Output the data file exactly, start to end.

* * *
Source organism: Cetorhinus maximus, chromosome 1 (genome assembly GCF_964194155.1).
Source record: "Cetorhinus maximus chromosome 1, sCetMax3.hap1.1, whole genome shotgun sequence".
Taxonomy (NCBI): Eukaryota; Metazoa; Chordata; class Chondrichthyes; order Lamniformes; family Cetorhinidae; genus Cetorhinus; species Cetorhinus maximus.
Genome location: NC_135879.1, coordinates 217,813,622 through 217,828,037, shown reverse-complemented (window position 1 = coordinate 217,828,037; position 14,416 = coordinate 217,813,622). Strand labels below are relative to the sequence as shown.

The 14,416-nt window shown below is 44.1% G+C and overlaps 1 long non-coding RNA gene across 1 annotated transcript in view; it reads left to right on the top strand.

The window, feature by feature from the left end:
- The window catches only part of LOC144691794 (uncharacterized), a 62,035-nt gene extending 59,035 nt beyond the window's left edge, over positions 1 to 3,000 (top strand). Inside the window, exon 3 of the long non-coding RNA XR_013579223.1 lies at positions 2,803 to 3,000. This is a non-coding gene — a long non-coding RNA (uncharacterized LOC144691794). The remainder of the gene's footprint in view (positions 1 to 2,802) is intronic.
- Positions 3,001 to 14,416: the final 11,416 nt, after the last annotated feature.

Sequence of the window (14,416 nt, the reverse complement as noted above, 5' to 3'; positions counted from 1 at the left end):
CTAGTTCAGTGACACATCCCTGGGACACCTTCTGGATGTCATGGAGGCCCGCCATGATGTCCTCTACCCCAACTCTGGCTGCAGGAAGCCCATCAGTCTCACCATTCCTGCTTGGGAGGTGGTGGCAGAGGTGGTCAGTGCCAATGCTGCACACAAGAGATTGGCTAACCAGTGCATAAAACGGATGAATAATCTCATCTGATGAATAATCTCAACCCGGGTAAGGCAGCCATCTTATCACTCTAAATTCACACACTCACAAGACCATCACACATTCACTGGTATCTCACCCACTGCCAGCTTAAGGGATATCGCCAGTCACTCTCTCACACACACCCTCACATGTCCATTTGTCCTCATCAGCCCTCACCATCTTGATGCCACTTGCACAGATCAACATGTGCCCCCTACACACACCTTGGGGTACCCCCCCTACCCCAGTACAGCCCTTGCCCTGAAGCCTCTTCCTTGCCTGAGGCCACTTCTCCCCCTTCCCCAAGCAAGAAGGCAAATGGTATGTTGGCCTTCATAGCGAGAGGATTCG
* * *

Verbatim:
Source organism: Cetorhinus maximus, chromosome 1 (genome assembly GCF_964194155.1).
Source record: "Cetorhinus maximus chromosome 1, sCetMax3.hap1.1, whole genome shotgun sequence".
Taxonomy (NCBI): Eukaryota; Metazoa; Chordata; class Chondrichthyes; order Lamniformes; family Cetorhinidae; genus Cetorhinus; species Cetorhinus maximus.
Genome location: NC_135879.1, coordinates 217,813,622 through 217,828,037, shown reverse-complemented (window position 1 = coordinate 217,828,037; position 14,416 = coordinate 217,813,622). Strand labels below are relative to the sequence as shown.

The 14,416-nt window shown below is 44.1% G+C and overlaps 1 long non-coding RNA gene across 1 annotated transcript in view; it reads left to right on the top strand.

The window, feature by feature from the left end:
- The window catches only part of LOC144691794 (uncharacterized), a 62,035-nt gene extending 59,035 nt beyond the window's left edge, over positions 1 to 3,000 (top strand). Inside the window, exon 3 of the long non-coding RNA XR_013579223.1 lies at positions 2,803 to 3,000. This is a non-coding gene — a long non-coding RNA (uncharacterized LOC144691794). The remainder of the gene's footprint in view (positions 1 to 2,802) is intronic.
- Positions 3,001 to 14,416: the final 11,416 nt, after the last annotated feature.

Sequence of the window (14,416 nt, the reverse complement as noted above, 5' to 3'; positions counted from 1 at the left end):
CTAGTTCAGTGACACATCCCTGGGACACCTTCTGGATGTCATGGAGGCCCGCCATGATGTCCTCTACCCCAACTCTGGCTGCAGGAAGCCCATCAGTCTCACCATTCCTGCTTGGGAGGTGGTGGCAGAGGTGGTCAGTGCCAATGCTGCACACAAGAGATTGGCTAACCAGTGCATAAAACGGATGAATAATCTCATCTGATGAATAATCTCAACCCGGGTAAGGCAGCCATCTTATCACTCTAAATTCACACACTCACAAGACCATCACACATTCACTGGTATCTCACCCACTGCCAGCTTAAGGGATATCGCCAGTCACTCTCTCACACACACCCTCACATGTCCATTTGTCCTCATCAGCCCTCACCATCTTGATGCCACTTGCACAGATCAACATGTGCCCCCTACACACACCTTGGGGTACCCCCCCTACCCCAGTACAGCCCTTGCCCTGAAGCCTCTTCCTTGCCTGAGGCCACTTCTCCCCCTTCCCCAAGCAAGAAGGCAAATGGTATGTTGGCCTTCATAGCGAGAGGATTCG